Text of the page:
Showcase

99 Problems, But The Wind Ain’t One

99 Problems, But The Wind Ain’t One

Given that wind conditions change constantly, being able to properly read and compensate for them is an important skill set for students and competition pilots alike.  more »

Finding the FLOW

Finding the FLOW

What Four High-Profile Accidents Can Teach Us About Finding the Ideal Mental State for Survival more »

Practical Tips for Cloud Clearance

Practical Tips for Cloud Clearance

Most jumpers have a difficult time remembering the cloud clearance regulations, but understanding the reasons for the different altitude requirements can help you remember the necessary information. more »

Winter is Coming

Winter is Coming

Winter comes for all of us, whether you’re of the Great House of Chicagoland or the Great House of Perris. While the season’s arrival clearly hits the Lords of the North hardest, every skydiver in the 50 Kingdoms needs to maintain at least some awareness of cold-season strategy. more »

Gearing Up - July 2010

EdScott

Now that we are well into the 2010 skydiving season, we can report on a USPA initiative that is a success on a couple of different levels. In late 2008, the National Transportation Safety Board (NTSB) issued a special report that looked at 32 fatal jump-plane accidents over the previous 28 years. The NTSB concluded that many DZs and jump-plane operators were not performing required aircraft maintenance, so it issued a couple of recommendations to the FAA and USPA to do something about it. (The NTSB also recognized that there are many operators who perform exemplary maintenance.) While the NTSB has no regulatory authority, it can (and often does) capture the attention of Congress and the media by holding hearings and press conferences when its recommendations are ignored. In order to be proactive, USPA’s board of directors directed staff to develop a workable plan to comply with the NTSB’s recommendations. more »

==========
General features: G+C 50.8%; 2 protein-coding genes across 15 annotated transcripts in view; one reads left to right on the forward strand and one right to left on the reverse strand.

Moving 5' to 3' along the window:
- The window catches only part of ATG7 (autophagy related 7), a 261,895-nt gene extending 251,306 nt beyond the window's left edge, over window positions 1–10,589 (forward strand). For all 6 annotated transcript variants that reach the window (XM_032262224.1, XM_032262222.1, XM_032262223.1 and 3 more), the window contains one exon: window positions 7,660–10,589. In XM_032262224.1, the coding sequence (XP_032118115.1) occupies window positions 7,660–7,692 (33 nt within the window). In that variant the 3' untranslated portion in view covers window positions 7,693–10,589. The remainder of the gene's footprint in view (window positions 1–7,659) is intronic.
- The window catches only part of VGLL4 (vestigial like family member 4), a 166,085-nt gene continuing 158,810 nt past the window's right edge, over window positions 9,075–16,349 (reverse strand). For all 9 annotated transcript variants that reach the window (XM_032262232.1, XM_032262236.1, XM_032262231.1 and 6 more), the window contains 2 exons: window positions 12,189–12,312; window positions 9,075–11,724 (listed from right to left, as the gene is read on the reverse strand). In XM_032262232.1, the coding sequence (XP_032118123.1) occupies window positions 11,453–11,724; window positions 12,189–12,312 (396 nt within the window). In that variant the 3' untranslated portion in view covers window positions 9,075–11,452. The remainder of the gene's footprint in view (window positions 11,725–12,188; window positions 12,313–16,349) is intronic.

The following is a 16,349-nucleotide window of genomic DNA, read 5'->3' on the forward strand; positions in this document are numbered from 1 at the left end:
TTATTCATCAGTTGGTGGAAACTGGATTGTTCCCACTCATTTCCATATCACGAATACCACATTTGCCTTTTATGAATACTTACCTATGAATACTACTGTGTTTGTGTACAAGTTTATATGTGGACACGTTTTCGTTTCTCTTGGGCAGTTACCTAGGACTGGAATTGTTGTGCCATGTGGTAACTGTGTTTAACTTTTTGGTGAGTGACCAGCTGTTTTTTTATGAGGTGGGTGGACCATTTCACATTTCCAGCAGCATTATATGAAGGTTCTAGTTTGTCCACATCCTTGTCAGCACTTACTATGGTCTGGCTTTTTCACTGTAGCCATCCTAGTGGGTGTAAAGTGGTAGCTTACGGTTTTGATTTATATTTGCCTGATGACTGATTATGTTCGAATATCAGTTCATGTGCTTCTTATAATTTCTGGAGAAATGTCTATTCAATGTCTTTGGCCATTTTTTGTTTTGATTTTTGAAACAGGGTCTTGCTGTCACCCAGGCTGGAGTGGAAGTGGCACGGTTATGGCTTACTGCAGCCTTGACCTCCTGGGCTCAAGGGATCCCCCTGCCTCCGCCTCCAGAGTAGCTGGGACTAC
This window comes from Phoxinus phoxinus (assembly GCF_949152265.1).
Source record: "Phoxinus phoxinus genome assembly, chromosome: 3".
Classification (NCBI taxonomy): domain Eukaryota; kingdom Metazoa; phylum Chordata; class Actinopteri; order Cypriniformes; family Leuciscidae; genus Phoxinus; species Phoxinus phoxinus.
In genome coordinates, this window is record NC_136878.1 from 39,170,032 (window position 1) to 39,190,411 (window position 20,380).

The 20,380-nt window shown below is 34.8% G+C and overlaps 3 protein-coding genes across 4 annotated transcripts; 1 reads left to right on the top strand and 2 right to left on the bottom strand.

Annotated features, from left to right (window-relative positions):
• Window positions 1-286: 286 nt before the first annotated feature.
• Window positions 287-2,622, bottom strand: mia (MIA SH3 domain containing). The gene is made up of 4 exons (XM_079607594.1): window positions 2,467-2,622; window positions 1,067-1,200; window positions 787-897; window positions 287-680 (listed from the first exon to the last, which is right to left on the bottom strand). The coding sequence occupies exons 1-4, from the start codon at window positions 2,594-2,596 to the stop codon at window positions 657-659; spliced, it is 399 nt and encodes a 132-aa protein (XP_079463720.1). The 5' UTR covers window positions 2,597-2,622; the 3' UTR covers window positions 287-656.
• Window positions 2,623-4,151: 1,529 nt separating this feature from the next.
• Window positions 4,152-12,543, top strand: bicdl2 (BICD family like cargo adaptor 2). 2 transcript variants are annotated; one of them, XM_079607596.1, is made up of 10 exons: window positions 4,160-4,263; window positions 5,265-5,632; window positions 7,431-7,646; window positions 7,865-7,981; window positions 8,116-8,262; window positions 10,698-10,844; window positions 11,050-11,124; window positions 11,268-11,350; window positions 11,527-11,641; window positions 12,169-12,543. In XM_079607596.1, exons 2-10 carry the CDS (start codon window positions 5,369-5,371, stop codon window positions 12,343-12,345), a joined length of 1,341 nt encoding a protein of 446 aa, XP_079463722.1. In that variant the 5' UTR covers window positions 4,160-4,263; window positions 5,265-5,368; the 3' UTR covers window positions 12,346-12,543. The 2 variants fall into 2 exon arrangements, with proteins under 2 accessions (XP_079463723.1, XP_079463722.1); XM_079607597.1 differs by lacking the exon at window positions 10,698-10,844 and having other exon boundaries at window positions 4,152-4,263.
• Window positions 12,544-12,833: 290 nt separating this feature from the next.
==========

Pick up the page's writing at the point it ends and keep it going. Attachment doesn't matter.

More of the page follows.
Stowing the Slider

Q:
What should I do with my slider after I deploy my main canopy? more »

Water Training

You hear it at almost every water-training session: “Why do I have to jump in a pool with this old parachute? I’m never going to land in the water, but if I do, I know how to swim!” And so goes the argument from jumpers who don’t truly understand how serious of a problem a water landing can be. Although water landings are not as common as they once were in the days of less-maneuverable round parachutes, they still happen enough for the training to be important. A proper water-training session should serve as an educational tool for each participant and not just a routine to be drudged though so that the jumper can check off that box to get his license. A USPA Safety & Training Advisor, Instructor or Instructor Examiner should conduct a thorough training session and log it in the jumper’s log book once it is completed. more »

Flying Camera

In the 1950s and ’60s, when skydivers first started using video and still cameras in freefall, they carried large, heavy cameras, separate tape decks and heavy batteries (often mounted on the camera flyers’ chests). All this equipment, along with the bulky parachutes, ensured that most jumpers were happy to be in the video and leave the use of awkward equipment and resulting sore necks to the few skydivers who were both very experienced and really interested in videography and photography. more »

Steering Lines and Toggles